There have been lingering questions about how to engage students with disabilities and English-language learners as Metro Nashville Public Schools prepares for an all-virtual start to the semester.
One concern from parents has been about the need for specialized learning plans for exceptional education learners, and specific language supports for ELL students — which district leaders say is a top priority.
Metro Schools Interim Chief Academic Officer David Williams says the key to reaching these students will be giving them access to the district’s core curriculum.
“[This will be] in combination with a general education teacher and any ‘EL’ or ‘EE’ teacher that needs to collaborate, and provide scaffolds and modifications as appropriate,” says Williams.
The district is planning to provide English-language learners and exceptional education students with specialized COVID-19 learning plans, along with other resources that parents can use in a digital learning environment.
“We’re going to be reaching out to parents, and working with teachers in the special education department to transfer the strategies and supports that are currently in the student’s IEP,” says Adrienne Battle, the director of Metro Schools.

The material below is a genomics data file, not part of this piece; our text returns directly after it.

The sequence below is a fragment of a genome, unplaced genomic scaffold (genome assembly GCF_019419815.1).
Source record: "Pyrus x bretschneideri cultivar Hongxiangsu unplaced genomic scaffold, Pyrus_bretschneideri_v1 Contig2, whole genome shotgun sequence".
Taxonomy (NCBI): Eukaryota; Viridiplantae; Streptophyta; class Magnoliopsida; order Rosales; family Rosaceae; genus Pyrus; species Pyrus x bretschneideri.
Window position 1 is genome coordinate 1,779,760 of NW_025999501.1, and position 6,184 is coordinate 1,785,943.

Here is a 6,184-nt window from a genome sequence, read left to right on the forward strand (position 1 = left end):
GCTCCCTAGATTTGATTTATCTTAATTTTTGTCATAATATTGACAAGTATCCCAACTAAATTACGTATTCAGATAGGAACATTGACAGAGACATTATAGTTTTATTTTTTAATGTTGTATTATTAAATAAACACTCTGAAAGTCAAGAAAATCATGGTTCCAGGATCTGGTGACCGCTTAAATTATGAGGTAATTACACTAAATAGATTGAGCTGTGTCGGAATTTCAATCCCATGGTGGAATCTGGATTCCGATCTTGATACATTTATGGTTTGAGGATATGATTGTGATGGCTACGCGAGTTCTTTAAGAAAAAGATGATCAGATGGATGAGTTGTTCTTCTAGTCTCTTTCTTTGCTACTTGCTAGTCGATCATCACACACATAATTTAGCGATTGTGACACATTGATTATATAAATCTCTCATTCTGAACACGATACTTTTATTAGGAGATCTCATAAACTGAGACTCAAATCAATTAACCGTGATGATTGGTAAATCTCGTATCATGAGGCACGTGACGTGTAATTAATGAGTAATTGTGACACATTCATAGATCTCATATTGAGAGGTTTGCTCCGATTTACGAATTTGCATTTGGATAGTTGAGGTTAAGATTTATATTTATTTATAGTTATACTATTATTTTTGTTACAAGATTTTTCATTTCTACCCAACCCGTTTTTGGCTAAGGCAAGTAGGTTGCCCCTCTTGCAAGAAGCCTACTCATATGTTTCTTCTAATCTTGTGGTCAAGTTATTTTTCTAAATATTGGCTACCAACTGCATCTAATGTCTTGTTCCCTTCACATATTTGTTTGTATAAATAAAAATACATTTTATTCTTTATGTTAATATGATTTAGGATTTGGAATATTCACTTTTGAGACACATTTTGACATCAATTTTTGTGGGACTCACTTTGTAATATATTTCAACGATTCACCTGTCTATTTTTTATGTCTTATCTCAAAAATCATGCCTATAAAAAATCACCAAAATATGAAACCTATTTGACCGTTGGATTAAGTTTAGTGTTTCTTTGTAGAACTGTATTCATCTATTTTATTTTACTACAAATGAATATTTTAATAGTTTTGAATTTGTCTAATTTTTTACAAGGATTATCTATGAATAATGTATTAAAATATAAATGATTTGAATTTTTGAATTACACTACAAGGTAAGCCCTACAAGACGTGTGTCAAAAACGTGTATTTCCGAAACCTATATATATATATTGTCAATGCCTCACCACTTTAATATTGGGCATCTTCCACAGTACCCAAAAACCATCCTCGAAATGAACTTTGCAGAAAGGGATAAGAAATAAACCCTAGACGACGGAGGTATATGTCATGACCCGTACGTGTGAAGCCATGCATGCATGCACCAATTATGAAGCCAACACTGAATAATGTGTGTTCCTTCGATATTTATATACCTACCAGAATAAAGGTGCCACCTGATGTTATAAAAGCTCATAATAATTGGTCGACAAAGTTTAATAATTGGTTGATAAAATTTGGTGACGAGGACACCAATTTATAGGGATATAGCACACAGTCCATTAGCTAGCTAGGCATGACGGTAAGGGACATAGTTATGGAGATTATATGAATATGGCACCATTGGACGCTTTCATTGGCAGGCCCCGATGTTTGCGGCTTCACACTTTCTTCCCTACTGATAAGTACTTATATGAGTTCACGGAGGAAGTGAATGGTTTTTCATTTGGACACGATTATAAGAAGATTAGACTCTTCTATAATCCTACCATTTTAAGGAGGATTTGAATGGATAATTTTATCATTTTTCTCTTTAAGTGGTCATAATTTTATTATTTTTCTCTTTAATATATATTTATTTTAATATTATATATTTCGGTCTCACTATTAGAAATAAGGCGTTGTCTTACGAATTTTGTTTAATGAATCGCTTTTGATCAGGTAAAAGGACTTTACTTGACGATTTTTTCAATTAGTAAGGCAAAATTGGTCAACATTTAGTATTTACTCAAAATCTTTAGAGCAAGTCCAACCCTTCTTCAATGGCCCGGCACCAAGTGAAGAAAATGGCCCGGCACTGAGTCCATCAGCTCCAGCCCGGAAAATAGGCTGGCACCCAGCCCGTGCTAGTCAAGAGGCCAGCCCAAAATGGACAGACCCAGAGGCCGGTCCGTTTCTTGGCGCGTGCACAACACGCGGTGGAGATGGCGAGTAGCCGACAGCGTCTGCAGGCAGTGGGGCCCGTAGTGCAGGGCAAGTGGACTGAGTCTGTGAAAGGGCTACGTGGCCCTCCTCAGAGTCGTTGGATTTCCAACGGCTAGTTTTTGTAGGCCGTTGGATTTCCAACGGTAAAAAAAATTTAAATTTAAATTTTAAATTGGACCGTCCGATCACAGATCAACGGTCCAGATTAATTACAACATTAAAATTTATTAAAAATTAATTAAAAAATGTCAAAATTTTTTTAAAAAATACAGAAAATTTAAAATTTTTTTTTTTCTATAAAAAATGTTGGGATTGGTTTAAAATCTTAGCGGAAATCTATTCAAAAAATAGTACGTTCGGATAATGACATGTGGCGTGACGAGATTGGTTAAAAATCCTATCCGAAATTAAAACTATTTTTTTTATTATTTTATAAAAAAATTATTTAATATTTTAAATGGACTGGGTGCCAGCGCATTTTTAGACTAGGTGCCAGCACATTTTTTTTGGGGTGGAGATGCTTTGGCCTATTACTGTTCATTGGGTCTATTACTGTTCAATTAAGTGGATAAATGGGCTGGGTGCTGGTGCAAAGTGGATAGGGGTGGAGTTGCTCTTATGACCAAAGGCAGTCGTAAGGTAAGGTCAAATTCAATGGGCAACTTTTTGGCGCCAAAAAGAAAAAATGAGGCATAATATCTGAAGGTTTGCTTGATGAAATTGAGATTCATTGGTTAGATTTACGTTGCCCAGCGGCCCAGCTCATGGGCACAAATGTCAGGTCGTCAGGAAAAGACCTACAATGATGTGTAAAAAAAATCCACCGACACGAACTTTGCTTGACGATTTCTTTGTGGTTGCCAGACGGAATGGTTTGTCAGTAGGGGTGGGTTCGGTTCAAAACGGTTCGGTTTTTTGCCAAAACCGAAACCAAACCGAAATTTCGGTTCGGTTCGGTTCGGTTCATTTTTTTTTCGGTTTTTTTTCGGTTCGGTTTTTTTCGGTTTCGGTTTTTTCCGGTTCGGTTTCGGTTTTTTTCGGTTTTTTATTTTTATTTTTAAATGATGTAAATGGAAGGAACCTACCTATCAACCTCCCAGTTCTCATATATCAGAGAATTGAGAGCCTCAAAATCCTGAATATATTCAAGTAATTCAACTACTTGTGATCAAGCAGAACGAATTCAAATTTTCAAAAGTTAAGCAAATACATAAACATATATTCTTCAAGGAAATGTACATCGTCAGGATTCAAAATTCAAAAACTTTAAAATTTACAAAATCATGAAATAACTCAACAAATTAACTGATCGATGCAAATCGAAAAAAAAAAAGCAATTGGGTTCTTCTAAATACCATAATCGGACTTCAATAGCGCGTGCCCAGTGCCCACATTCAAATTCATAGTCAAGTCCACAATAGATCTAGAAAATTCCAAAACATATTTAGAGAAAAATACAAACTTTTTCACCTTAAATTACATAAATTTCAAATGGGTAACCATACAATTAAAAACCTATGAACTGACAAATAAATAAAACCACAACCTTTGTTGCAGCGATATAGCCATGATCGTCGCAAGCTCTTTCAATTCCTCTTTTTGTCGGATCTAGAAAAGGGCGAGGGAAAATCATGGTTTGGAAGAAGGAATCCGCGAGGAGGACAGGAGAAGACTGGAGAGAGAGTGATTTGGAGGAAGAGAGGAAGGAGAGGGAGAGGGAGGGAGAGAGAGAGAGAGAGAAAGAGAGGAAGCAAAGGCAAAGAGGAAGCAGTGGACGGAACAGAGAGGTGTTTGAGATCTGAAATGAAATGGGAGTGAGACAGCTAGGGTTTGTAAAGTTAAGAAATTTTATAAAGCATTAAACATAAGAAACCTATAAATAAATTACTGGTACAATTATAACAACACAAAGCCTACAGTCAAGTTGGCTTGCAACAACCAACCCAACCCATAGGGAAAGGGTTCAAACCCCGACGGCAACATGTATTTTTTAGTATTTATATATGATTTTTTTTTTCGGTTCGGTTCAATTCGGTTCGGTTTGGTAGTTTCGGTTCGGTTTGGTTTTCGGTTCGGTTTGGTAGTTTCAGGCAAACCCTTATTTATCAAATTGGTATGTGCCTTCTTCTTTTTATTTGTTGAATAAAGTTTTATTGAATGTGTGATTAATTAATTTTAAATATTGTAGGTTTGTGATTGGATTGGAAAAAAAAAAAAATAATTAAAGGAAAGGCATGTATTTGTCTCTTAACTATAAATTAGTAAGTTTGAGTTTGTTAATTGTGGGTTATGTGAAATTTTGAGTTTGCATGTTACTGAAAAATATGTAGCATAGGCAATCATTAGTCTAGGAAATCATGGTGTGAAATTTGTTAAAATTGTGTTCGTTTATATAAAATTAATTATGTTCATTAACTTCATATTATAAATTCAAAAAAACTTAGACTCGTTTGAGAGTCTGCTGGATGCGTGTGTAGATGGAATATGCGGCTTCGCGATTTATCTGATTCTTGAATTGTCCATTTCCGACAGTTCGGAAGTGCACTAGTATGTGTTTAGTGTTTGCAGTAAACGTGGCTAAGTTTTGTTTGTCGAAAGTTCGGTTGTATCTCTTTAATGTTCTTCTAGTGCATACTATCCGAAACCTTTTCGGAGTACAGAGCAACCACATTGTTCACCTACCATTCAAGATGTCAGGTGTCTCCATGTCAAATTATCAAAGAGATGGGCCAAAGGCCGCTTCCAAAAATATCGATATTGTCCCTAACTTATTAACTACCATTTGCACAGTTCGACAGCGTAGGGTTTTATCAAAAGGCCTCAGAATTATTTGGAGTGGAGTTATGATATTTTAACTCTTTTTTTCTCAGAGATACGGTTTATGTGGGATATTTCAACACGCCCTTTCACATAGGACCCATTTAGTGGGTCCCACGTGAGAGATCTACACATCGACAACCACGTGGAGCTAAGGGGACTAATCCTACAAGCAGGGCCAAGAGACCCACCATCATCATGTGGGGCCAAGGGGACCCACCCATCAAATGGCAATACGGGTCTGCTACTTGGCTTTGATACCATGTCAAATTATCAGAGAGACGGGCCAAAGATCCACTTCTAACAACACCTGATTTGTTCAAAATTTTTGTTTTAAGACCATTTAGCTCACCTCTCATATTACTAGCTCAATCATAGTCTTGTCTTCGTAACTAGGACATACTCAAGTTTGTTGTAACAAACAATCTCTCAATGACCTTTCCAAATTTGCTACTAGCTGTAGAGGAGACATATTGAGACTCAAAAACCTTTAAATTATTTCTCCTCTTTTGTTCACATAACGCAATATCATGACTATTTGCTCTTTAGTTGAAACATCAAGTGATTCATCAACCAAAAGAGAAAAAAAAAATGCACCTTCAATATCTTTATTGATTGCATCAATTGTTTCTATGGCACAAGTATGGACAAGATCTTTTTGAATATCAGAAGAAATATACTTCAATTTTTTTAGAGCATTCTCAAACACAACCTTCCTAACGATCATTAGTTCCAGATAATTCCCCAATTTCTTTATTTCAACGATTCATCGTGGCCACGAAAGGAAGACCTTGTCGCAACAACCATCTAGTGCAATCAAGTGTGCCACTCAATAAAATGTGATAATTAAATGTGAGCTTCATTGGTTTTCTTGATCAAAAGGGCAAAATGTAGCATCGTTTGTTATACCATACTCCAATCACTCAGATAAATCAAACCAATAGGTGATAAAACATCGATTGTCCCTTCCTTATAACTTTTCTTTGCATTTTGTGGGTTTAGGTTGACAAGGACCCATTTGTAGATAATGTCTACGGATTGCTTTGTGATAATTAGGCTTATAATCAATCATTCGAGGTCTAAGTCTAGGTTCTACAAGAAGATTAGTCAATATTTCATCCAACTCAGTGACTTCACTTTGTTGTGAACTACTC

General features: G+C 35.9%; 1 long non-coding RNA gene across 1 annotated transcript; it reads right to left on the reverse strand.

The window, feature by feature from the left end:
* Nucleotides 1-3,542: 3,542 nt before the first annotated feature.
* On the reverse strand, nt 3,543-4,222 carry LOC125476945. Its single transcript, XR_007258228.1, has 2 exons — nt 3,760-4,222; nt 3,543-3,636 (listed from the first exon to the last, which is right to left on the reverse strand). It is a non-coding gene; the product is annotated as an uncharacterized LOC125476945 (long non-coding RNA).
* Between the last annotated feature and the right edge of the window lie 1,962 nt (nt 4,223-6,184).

Battle says the district kicked off its teletherapy services this summer, and will be integrating this initiative into the Metro Schools virtual learning platform. She says the services are neither ideal nor perfect, but that school leaders are working to replicate the experiences that students would have in a face-to-face setting.
The district is contracting with the Florida Virtual School, which is run by a nonprofit that’s overseen by the Florida Department of Education, to help deliver instructions during the online learning phase.
District leaders have already partnered with the school in at least some capacity, but they are expanding the partnership to support all students. The Metro Nashville school board approved a multi-year contract with the online school on Tuesday evening.
School leaders say there will also be translation support for students from non-English backgrounds. These students will be provided with a minimum of one hour per day of language services, including opportunities for live and at your own pace teaching lessons.
“We prioritize our English learners … because we know that [this] is a student group that we need to be inclusive [with],” says Battle. “Our ‘EL’ team and our exceptional education team are working closely together because we sometimes see similar needs or students who might fall into both categories.”